Nothing unwitnessed before will happen. What did happen when the Soviet empire collapsed? Nothing too dramatic. The sky didn't fall.

The US is an economic bubble for decades for they consume 25% (producing less than 20%) of the world GDP virtually living on credit for decades. Their military budget is bigger than military budgets of all other countries on this planet taken together! If what you describe takes place the US will just cease to be the only super power in this world - nothing more and nothing less. The sky will not fall. Economic power will shift to Asia-Pacific region. It is currently shifting anyway. Postponing the inevitable by money printing in the US and EU is just borrowing from the future, deteriorating the consequences, and blatantly robbing future generations.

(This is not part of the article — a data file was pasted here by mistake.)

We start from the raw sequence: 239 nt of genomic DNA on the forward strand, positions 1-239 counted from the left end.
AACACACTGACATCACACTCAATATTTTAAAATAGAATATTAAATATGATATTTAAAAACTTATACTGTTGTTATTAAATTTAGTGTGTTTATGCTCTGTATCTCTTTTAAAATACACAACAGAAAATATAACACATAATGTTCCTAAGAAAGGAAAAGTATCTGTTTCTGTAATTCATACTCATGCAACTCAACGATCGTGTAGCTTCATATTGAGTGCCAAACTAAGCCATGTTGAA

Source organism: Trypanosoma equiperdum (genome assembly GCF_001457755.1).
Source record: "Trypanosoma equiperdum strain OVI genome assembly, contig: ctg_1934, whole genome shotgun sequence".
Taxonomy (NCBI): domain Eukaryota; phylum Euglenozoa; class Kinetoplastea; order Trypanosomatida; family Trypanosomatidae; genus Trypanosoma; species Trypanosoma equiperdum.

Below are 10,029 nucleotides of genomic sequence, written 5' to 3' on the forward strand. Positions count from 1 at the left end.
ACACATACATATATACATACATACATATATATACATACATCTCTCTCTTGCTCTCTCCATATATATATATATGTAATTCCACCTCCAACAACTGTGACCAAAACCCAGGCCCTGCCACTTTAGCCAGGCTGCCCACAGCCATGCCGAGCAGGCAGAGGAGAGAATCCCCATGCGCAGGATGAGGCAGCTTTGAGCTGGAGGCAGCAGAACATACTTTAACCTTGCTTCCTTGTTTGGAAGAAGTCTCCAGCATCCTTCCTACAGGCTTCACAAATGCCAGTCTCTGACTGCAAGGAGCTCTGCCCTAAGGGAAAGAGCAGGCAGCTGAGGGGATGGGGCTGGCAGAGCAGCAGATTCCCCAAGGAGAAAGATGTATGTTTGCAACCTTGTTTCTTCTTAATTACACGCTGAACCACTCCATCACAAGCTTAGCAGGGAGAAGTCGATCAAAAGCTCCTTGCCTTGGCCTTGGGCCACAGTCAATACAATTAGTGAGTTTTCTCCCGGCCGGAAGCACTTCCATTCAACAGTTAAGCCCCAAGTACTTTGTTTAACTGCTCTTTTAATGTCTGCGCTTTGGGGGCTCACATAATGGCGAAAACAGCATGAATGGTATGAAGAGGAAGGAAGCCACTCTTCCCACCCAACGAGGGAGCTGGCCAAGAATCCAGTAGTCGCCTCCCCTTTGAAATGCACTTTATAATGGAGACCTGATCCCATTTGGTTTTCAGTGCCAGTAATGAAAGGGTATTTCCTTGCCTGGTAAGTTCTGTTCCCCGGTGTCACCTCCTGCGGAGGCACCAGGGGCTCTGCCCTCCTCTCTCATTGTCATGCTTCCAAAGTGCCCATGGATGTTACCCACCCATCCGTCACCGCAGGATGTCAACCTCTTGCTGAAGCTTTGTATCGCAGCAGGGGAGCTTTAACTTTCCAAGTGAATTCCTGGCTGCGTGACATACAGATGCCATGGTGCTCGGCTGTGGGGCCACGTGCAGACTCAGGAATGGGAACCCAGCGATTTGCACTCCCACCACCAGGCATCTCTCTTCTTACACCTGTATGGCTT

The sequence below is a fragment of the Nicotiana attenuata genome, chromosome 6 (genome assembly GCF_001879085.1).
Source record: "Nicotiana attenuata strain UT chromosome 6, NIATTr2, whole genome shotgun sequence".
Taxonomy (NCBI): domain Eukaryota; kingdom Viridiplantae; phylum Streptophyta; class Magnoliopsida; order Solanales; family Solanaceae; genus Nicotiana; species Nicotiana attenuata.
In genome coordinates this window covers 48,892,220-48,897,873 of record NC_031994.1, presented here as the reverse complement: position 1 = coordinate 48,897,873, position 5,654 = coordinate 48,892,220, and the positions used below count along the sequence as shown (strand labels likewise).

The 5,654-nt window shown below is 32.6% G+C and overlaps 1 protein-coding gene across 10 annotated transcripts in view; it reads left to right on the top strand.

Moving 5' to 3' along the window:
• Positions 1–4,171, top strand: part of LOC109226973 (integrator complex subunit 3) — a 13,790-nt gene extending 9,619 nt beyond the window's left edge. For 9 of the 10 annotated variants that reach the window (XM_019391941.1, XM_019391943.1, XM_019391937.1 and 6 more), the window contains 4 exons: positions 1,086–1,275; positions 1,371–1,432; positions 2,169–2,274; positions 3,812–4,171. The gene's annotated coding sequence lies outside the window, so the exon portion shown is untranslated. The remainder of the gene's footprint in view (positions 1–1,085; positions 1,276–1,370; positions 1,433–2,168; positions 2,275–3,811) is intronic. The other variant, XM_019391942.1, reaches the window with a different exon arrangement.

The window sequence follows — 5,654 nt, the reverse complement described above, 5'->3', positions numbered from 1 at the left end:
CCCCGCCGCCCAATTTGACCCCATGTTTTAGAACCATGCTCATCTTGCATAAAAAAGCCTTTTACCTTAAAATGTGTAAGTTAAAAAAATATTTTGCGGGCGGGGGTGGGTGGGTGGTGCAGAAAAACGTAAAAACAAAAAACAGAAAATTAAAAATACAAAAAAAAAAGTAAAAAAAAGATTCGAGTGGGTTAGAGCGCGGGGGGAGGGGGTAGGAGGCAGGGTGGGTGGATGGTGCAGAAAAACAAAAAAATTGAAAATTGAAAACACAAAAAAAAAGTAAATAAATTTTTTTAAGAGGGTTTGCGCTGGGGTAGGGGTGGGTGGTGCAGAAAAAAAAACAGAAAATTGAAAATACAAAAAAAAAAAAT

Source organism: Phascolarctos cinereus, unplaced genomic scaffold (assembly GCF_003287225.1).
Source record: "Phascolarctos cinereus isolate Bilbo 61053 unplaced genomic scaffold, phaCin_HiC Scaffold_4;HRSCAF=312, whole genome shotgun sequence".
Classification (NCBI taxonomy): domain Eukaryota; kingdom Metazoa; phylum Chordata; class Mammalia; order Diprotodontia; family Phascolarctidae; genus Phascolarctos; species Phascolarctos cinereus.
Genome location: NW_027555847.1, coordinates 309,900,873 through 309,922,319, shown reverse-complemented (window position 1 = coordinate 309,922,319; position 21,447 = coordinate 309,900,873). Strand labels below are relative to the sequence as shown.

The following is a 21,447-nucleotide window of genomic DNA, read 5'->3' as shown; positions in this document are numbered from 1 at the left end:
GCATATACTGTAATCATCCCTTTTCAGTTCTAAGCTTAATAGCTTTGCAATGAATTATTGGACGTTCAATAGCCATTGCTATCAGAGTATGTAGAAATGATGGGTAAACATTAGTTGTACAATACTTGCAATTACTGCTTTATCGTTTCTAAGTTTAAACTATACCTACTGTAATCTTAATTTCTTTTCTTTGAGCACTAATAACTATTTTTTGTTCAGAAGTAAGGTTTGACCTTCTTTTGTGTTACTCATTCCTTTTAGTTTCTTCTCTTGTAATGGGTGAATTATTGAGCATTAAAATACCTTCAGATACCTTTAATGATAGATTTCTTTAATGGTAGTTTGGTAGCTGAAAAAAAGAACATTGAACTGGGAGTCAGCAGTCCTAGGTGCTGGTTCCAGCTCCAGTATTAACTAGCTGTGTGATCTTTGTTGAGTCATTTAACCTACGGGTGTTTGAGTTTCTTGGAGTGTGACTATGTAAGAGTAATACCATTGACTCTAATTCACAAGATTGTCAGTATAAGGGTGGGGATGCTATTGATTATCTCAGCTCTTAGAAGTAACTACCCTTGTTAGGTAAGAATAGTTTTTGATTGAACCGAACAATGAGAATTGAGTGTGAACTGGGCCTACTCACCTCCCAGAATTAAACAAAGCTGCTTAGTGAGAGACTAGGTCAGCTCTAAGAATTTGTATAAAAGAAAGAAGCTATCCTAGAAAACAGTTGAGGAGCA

18sNtvUmtW6nrQXfYt1wvviGockSWxhPBX
NghtRppr
Sr. Member
****
Offline Offline

Activity: 476


View Profile
September 05, 2011, 09:38:05 AM
 #31

This analogy doesn't make a goddamn bit of sense.

I'm sorry you don't understand it. Tell me what's confusing about it and I'll walk you through it.
JeffK
Sr. Member
****
Offline Offline

Activity: 350


I never hashed for this...


View Profile
September 05, 2011, 10:11:31 AM
 #32

A group of people cannot be a part/whole of a hammer. They can be part or the whole of a market though. Your 'blame the person, not the tool' analogy does not make sense, because markets are not so much a tool as they are a product of human interactions.